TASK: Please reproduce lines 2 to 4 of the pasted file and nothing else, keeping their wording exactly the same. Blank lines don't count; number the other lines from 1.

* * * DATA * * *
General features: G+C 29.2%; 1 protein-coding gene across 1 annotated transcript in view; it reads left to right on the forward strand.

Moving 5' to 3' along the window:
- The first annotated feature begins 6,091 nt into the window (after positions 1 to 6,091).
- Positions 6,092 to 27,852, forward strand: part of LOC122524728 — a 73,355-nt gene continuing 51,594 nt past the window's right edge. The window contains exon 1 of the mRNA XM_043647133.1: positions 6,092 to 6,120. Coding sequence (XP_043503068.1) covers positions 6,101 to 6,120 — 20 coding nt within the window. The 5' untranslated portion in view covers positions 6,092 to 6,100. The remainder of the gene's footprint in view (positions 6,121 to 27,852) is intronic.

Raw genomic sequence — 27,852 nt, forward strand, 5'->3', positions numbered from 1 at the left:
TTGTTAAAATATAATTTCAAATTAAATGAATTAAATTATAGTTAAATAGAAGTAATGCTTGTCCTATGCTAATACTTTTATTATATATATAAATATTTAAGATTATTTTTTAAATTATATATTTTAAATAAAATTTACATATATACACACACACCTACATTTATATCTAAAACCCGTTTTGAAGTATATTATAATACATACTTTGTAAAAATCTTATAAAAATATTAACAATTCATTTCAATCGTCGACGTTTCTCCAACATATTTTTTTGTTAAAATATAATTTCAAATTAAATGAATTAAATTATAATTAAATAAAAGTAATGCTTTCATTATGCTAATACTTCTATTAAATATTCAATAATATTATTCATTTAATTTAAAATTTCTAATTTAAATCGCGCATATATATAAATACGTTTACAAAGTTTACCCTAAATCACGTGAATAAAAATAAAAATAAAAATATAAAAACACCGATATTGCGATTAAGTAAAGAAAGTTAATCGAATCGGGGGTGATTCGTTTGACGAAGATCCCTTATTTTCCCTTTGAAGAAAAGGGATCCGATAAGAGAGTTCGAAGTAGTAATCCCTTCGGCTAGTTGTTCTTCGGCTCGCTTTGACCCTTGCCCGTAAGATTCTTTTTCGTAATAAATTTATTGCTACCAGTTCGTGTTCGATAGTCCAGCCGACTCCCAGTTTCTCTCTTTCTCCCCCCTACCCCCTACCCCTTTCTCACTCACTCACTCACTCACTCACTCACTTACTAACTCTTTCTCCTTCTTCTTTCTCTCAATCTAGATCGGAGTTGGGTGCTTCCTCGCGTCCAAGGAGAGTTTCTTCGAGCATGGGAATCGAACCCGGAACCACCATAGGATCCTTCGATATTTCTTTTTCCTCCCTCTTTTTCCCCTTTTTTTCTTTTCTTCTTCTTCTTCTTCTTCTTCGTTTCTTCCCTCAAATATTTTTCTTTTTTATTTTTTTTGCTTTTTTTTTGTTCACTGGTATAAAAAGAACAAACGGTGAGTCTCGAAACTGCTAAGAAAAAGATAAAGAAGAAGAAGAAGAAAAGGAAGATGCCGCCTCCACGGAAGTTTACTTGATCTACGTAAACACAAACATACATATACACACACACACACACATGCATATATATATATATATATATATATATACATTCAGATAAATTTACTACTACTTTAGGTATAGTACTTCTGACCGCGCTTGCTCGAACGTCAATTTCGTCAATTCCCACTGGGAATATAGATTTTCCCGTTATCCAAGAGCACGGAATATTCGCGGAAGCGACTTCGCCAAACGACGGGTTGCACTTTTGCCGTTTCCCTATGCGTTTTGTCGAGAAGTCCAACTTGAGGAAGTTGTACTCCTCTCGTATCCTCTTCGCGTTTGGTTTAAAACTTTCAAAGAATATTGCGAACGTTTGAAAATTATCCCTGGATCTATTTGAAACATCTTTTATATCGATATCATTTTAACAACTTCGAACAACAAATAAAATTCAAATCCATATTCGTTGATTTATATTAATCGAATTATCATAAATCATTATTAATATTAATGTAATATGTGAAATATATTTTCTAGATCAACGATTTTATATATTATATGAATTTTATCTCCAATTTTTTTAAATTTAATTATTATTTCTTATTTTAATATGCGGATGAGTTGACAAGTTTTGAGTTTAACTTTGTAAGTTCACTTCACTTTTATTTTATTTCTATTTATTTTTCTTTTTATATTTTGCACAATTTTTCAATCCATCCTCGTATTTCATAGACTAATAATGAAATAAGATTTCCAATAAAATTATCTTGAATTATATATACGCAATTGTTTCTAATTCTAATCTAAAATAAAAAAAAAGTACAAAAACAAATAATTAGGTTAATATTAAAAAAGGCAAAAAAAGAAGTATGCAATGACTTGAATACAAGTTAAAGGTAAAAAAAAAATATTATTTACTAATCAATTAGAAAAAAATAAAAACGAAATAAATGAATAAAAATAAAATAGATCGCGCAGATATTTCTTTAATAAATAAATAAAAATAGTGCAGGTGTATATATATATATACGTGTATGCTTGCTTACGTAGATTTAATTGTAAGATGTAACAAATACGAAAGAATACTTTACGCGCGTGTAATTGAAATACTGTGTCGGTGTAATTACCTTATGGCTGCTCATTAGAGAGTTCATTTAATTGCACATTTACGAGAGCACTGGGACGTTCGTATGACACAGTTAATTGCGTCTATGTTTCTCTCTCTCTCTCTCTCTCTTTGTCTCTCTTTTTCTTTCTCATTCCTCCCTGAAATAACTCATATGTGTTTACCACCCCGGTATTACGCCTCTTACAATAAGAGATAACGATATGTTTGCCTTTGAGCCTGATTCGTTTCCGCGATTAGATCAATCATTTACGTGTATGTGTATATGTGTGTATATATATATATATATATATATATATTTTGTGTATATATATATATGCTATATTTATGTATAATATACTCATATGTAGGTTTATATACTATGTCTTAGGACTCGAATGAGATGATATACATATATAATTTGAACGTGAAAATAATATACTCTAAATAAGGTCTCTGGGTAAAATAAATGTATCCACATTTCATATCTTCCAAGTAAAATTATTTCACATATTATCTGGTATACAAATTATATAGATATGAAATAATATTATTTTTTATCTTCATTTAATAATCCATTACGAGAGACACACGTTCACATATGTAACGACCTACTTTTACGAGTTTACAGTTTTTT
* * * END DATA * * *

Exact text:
Moving 5' to 3' along the window:
- The first annotated feature begins 6,091 nt into the window (after positions 1 to 6,091).
- Positions 6,092 to 27,852, forward strand: part of LOC122524728 — a 73,355-nt gene continuing 51,594 nt past the window's right edge. The window contains exon 1 of the mRNA XM_043647133.1: positions 6,092 to 6,120. Coding sequence (XP_043503068.1) covers positions 6,101 to 6,120 — 20 coding nt within the window. The 5' untranslated portion in view covers positions 6,092 to 6,100. The remainder of the gene's footprint in view (positions 6,121 to 27,852) is intronic.